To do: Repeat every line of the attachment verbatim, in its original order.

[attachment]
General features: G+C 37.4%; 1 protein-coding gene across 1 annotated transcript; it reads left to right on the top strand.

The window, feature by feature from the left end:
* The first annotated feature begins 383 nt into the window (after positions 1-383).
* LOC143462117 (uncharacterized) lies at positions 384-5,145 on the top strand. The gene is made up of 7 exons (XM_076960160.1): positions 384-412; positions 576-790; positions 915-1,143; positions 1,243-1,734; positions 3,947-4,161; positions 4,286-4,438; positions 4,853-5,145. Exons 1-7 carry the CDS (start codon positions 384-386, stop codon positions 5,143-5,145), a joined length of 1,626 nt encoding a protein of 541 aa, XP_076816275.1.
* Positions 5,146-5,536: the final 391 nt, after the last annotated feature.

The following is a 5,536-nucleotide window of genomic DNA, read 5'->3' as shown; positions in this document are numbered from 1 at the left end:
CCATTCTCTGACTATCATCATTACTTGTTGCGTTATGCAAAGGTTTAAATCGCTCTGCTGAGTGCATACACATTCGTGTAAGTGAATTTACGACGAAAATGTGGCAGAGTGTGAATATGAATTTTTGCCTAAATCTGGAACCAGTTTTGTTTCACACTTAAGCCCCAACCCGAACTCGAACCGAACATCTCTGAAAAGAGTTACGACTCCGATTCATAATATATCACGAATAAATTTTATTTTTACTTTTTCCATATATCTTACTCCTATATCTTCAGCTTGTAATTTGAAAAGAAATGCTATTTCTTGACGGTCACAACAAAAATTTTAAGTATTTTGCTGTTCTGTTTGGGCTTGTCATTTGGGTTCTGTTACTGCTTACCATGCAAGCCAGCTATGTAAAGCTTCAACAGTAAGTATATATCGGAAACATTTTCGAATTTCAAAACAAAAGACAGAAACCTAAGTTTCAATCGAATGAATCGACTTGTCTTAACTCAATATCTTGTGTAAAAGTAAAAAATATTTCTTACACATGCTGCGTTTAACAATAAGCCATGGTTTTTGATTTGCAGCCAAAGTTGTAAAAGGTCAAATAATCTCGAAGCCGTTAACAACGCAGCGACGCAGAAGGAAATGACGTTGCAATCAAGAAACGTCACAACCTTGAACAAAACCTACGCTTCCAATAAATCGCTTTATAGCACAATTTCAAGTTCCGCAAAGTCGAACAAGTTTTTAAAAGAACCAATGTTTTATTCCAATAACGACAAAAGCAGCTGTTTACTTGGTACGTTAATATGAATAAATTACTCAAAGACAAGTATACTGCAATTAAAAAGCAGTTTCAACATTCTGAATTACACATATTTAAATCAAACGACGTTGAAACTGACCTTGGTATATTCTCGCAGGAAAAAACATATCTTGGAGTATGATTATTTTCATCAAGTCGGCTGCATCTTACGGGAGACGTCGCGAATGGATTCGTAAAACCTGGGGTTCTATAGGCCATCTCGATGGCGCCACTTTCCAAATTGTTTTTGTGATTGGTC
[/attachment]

General features: G+C 37.4%; 1 protein-coding gene across 1 annotated transcript; it reads left to right on the top strand.

The window, feature by feature from the left end:
* The first annotated feature begins 383 nt into the window (after positions 1-383).
* LOC143462117 (uncharacterized) lies at positions 384-5,145 on the top strand. The gene is made up of 7 exons (XM_076960160.1): positions 384-412; positions 576-790; positions 915-1,143; positions 1,243-1,734; positions 3,947-4,161; positions 4,286-4,438; positions 4,853-5,145. Exons 1-7 carry the CDS (start codon positions 384-386, stop codon positions 5,143-5,145), a joined length of 1,626 nt encoding a protein of 541 aa, XP_076816275.1.
* Positions 5,146-5,536: the final 391 nt, after the last annotated feature.

The following is a 5,536-nucleotide window of genomic DNA, read 5'->3' as shown; positions in this document are numbered from 1 at the left end:
CCATTCTCTGACTATCATCATTACTTGTTGCGTTATGCAAAGGTTTAAATCGCTCTGCTGAGTGCATACACATTCGTGTAAGTGAATTTACGACGAAAATGTGGCAGAGTGTGAATATGAATTTTTGCCTAAATCTGGAACCAGTTTTGTTTCACACTTAAGCCCCAACCCGAACTCGAACCGAACATCTCTGAAAAGAGTTACGACTCCGATTCATAATATATCACGAATAAATTTTATTTTTACTTTTTCCATATATCTTACTCCTATATCTTCAGCTTGTAATTTGAAAAGAAATGCTATTTCTTGACGGTCACAACAAAAATTTTAAGTATTTTGCTGTTCTGTTTGGGCTTGTCATTTGGGTTCTGTTACTGCTTACCATGCAAGCCAGCTATGTAAAGCTTCAACAGTAAGTATATATCGGAAACATTTTCGAATTTCAAAACAAAAGACAGAAACCTAAGTTTCAATCGAATGAATCGACTTGTCTTAACTCAATATCTTGTGTAAAAGTAAAAAATATTTCTTACACATGCTGCGTTTAACAATAAGCCATGGTTTTTGATTTGCAGCCAAAGTTGTAAAAGGTCAAATAATCTCGAAGCCGTTAACAACGCAGCGACGCAGAAGGAAATGACGTTGCAATCAAGAAACGTCACAACCTTGAACAAAACCTACGCTTCCAATAAATCGCTTTATAGCACAATTTCAAGTTCCGCAAAGTCGAACAAGTTTTTAAAAGAACCAATGTTTTATTCCAATAACGACAAAAGCAGCTGTTTACTTGGTACGTTAATATGAATAAATTACTCAAAGACAAGTATACTGCAATTAAAAAGCAGTTTCAACATTCTGAATTACACATATTTAAATCAAACGACGTTGAAACTGACCTTGGTATATTCTCGCAGGAAAAAACATATCTTGGAGTATGATTATTTTCATCAAGTCGGCTGCATCTTACGGGAGACGTCGCGAATGGATTCGTAAAACCTGGGGTTCTATAGGCCATCTCGATGGCGCCACTTTCCAAATTGTTTTTGTGATTGGTC